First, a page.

I truly wish I could say Mark said this while we were playing some pickup basketball—with me going off, raining 3s, blocking shots and passing out dimes—but rather, he said this about my business leadership.
Before I explain, what prompted this subject is the number of headlines on the web (like this one) that are meant to grab attention and gain readership. The titles are often catchy but sometimes quite a reach. At times I read these and walk away unsatisfied, similar to the way you feel a couple hours after eating a high-carb, fast food lunch. I’m going to try to avoid this empty outcome by making three points with my headline. Hopefully at least one of these will help a startup founder trying to get in front of a key person, an aspiring blogger angling for strong readership, or even a salesperson seeking a foot in the door.
First, whenever you are writing, whatever it may be, make sure there is a point to it! Humor me, make me think, or educate me in some way.
Second, always provide the context of where your headline is coming from. The compliment from Mark Cuban was really nice, but should you believe it? I guarantee he didn’t in the context you may assume, but it was all said in good fun.
Here’s what happened: I was testing out a new secure messaging application called Cyber Dust which allows users to send messages to someone else and then have them disappear without a trace. Because Mark is backing the company, I decided to message him for fun to see if or what he would respond. Since I love basketball, a business associate had given me a Mark Cuban action figure that I happen keep on a shelf in my office with some other basketball-related items. I decided I would send Mark a photo of his action figure and ask him, “What message is having this in my office sending to my team?” He responded quickly with, “You have it on lockdown and will be revered!” I definitely got a kick out of this exchange, and judging by the response I think he did, too.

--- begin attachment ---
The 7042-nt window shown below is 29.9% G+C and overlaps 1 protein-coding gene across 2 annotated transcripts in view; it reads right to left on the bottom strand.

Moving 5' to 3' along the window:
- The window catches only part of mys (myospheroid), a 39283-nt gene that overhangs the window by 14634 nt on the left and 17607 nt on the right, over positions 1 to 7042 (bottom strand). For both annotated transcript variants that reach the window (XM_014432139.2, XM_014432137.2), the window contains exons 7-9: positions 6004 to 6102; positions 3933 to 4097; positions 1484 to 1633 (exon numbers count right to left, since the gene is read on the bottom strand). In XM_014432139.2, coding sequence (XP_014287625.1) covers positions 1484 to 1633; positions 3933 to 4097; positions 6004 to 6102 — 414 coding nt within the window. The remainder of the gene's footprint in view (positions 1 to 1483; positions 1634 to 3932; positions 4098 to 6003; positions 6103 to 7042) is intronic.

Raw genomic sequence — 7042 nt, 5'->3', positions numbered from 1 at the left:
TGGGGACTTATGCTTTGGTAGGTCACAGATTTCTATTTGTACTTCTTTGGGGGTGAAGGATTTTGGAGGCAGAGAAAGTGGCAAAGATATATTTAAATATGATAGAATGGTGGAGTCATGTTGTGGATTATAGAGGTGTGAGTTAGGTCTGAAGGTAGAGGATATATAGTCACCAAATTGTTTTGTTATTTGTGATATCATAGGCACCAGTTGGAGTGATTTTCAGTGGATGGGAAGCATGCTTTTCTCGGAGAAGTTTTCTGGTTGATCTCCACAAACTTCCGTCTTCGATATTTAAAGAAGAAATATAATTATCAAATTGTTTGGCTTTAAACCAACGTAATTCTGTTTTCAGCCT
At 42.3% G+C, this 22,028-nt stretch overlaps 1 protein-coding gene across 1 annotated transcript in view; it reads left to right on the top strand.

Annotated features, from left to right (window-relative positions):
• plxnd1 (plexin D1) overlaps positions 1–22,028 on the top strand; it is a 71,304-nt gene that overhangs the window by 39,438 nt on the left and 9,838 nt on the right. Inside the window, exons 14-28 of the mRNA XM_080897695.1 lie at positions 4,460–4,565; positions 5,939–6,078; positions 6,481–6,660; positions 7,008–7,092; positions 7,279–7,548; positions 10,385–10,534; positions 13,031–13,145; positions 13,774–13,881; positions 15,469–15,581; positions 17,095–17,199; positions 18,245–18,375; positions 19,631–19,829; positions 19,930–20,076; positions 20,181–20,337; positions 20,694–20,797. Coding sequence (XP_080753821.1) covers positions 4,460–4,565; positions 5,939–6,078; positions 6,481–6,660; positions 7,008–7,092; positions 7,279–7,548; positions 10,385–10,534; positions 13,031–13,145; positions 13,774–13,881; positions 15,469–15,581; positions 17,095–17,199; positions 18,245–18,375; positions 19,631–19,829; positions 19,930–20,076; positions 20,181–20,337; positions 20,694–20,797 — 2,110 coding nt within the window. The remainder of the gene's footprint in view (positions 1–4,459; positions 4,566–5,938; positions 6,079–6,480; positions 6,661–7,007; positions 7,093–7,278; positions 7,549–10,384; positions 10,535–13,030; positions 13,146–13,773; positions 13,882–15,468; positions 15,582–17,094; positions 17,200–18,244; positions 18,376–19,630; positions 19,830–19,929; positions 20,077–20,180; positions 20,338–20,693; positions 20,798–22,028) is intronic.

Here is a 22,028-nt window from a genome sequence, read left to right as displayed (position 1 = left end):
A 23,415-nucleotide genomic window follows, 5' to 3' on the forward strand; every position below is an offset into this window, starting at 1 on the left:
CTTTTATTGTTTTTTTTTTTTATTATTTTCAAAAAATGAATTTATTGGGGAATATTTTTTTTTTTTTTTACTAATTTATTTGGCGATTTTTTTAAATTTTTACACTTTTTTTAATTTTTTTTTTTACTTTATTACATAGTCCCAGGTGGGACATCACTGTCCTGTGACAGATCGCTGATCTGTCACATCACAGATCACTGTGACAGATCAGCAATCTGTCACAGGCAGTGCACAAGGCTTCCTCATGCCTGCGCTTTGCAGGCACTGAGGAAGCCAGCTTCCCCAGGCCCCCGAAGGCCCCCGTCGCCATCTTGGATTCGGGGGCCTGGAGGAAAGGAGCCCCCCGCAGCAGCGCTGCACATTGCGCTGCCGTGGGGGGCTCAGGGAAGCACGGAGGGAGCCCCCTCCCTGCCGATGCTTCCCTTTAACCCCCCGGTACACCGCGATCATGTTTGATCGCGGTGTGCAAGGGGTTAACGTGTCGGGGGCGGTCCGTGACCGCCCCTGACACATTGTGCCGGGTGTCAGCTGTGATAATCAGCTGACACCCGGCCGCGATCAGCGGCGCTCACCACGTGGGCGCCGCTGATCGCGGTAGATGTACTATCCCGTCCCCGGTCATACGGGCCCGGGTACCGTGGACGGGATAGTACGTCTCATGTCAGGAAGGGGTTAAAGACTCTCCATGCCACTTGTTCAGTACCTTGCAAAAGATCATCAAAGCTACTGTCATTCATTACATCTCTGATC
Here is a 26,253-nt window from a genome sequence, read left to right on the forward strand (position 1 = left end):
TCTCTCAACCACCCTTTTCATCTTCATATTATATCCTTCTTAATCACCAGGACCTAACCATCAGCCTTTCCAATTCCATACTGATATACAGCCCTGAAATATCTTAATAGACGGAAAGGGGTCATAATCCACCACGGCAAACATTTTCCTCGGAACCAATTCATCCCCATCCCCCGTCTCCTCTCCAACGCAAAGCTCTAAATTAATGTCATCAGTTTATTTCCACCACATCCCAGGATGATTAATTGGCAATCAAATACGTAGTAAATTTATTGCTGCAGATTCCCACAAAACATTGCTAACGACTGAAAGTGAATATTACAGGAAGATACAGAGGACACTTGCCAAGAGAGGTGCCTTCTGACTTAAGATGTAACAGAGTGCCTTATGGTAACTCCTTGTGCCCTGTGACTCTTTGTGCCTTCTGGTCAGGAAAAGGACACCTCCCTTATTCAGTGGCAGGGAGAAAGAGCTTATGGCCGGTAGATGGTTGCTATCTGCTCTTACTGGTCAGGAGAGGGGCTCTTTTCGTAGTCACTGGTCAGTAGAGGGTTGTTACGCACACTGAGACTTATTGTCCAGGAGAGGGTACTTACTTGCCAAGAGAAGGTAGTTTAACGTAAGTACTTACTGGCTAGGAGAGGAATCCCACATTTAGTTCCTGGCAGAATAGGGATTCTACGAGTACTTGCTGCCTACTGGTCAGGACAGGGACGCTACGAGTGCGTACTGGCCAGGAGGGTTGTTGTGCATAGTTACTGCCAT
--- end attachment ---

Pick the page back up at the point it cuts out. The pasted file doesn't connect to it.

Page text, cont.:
So, the third point I want to make is to be relevant. If you’re trying to connect with someone, get a response or request assistance, then your appeal must be relevant to them. Perhaps Mark would have messaged me back on the application regardless of what I’d written. But without the relevance of that photo, it’s fairly unlikely I would have gotten such a humorous response. Keep this in mind the next time you reach out to someone you don’t know— find an interesting way to get their attention and make it relevant. That way, you and your audience are much more likely to get something valuable out of the encounter.